What is a country risk | Country risk index | How is country risk expressed

What is Country risk?

The country risk is an index that attempts to measure the degree of risk associated with a country for foreign investment. Investors, when making their choices of where and how to invest, seek to maximize their profit factors, but also take into account of risk, that is, the probability that the gains will be lower than expected or that there are loss. In statistical terms, earnings are usually measured by the expected return and risk by the standard deviation of expected return.

Due to the large amount of information available and the cost of obtaining it, problems of imperfect information and asymmetric information, and mainly when it is impossible to predict the future, it is impossible to know exactly what is the expected yield and the standard deviation of a investment. However, indexes are compiled to reduce the cost of obtaining the information, taking advantage of scale of economies in search of desired information.

Country risk index

The country risk index is a simplified indicator of the status of a country, used by international investors as one of the element to make a decision before investing. Country risk indicator is a simplified and imperfect situation of an economy .

Country risk map


(Country Risk Map 2014)

Country risk is the surcharge that a country pays for its bonds in relation to the rate paid by the treasure of the United states. In other words, it is the difference between the performance of a public security issued by the national government and a similar title issued by the Treasury of the United States.

The country risk index is actually an index that is calculated by different financial institutions , usually international rating agencies. The best known of them are Moody’s, Standad & Poor’s, and JP Morgan. There are also companies that calculate country risk, like Euromoney Institutional Investor. They have their own method of calculating the country risk. But usually they project similar results.

Risk Factors Weighting%
Analytical Indicators 50
Economic Performance 25
Political Irrigation 25
Credit metrics 30
Debt Indicators 10
Debt Default or Rescheduled 10
Credit Rating 10
Market Indicators 20
Access to Finance Banking 5
Access to Finance Short Term 5
Discount Breach 5
Access to Capital Markets 5

Source: Euromoney

How the country risk is expressed?

Country risk is expressed in basis points. 100 units equivalent to a spread of 1%.

Methods used by various institutions to calculate the country risks are based on the same grounds; regressions on quantitative and qualitative variables. Obviously, the choice of variables and weighting of each is subjective and imperfect .

For under developed countries within the global financial market, the country risk has become a key variable because,

  • It is an indicator of the economic situation of the country concerned and the expectations of irrigation rating with respect to the evolution of the economy in the future (in particular the ability to repay debt)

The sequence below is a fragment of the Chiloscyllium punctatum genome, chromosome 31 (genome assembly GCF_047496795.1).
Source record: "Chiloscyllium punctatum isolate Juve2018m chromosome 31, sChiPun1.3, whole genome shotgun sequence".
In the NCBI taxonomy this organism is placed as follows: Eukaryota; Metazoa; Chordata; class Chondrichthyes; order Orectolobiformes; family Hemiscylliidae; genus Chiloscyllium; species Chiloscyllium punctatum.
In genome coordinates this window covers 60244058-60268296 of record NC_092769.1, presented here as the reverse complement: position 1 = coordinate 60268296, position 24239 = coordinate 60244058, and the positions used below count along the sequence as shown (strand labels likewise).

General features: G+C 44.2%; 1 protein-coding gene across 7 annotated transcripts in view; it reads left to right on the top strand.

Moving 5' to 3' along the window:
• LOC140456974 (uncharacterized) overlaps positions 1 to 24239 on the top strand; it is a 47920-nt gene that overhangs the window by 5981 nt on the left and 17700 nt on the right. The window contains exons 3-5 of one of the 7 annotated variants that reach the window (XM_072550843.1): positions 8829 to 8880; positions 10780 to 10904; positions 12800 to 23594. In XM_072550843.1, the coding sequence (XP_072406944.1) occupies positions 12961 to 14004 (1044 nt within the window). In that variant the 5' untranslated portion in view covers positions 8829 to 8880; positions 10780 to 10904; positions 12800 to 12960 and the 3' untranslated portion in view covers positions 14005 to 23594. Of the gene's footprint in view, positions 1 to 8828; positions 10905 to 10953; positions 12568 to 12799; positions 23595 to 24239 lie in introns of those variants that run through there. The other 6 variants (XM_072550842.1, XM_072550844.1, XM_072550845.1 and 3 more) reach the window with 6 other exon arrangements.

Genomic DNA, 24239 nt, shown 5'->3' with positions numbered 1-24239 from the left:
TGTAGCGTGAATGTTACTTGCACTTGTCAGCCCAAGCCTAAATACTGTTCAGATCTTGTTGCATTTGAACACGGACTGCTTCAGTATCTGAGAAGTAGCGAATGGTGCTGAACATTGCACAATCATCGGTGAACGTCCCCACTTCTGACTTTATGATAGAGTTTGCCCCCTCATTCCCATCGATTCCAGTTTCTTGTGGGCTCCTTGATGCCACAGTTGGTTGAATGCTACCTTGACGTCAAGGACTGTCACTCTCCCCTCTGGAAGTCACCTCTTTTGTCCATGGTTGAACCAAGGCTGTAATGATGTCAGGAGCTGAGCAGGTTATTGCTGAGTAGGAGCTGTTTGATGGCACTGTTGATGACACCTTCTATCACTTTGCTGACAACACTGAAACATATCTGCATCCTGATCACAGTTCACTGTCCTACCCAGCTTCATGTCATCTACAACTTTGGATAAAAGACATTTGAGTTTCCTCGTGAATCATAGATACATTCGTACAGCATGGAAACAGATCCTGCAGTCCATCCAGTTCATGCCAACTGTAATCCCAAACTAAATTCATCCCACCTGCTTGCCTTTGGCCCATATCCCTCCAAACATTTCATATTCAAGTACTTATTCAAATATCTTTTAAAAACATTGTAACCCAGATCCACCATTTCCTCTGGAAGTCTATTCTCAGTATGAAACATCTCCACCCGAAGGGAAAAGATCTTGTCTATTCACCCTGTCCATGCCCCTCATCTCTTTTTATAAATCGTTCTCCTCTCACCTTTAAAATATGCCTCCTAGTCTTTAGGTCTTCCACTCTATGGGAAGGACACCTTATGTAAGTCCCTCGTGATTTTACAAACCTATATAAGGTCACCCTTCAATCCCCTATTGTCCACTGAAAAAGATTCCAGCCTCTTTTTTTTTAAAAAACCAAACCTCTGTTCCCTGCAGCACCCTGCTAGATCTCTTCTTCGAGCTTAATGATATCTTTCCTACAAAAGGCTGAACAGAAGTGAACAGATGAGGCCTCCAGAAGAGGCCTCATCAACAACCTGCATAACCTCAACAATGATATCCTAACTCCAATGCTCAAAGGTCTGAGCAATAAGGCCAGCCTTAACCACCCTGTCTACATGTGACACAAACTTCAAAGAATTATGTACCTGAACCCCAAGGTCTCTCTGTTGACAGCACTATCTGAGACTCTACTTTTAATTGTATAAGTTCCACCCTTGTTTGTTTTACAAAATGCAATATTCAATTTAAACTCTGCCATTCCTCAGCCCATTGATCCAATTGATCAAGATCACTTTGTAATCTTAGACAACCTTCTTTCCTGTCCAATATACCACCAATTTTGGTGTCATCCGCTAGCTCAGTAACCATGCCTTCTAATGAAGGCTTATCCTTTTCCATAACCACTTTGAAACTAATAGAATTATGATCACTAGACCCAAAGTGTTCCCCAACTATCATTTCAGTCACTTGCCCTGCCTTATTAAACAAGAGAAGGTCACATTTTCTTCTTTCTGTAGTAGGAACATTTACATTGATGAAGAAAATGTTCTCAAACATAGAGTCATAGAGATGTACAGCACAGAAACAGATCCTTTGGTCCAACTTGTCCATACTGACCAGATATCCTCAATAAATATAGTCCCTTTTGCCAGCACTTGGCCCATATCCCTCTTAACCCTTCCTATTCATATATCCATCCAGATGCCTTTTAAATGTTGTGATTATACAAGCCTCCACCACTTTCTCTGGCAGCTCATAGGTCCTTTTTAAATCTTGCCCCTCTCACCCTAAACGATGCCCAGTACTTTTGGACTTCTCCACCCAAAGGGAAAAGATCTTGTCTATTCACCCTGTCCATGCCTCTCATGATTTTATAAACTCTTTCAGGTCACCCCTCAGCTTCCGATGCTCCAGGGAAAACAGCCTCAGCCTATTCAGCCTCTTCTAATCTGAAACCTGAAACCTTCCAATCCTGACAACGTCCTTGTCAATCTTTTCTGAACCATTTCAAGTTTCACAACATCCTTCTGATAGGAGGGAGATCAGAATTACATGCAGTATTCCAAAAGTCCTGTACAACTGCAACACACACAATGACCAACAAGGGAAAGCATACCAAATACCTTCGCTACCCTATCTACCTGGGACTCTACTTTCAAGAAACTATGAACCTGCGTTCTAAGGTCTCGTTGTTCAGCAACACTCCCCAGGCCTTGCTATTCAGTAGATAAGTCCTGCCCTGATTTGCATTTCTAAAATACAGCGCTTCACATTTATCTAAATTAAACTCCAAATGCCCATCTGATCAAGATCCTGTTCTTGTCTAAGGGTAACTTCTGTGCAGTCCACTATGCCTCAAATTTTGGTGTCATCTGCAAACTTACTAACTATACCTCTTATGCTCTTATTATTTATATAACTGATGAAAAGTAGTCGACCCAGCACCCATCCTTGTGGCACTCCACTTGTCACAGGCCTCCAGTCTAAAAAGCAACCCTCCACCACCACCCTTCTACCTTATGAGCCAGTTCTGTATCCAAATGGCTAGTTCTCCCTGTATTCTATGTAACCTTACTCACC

• The country risk itself determines the cost of debt faced that the Government is facing.

This is fundamental and has two important implications.

  • First, the higher the country risk rating, the greater will be the cost of borrowing, and the higher the cost, the lower will be the handling of economic and higher default risk policy, which in turn raise the same country risk.
  • Second, a high country risk will influence investment decisions, which will determine a lower flow of funds into the country and increased global interest rate. That not only raises the cost of borrowing by the government but also raises the cost of borrowing by the private sector, with depressing effects on investment, growth and the level of employment of human and physical resources.

Generally, the country risk indicator alone is not only able to describe the direction of the business cycle . As mentioned above, analysts usually consider that a low country risk is associated with a decrease in the cost of borrowing by the private sector and increase in investment, growth and employment. This reasoning is based on the neoclassical model under the assumption of perfect mobility of physical resources, financial capitals and perfect information.

There are situations that can improve fiscal solvency of the government (lower country risk) while worsening the future productivity expected by the private sector. This is the case of an increase in the tax burden to finance the deficit of the unproductive state, either to finance its operations, to finance investments with lower productivity and poor complementarity with private sector investments, or simply addressing the cost of borrowing in the past. In this case it may happen that the decline in the interest rate following the fall in country risk, does not offset the fall in productivity.

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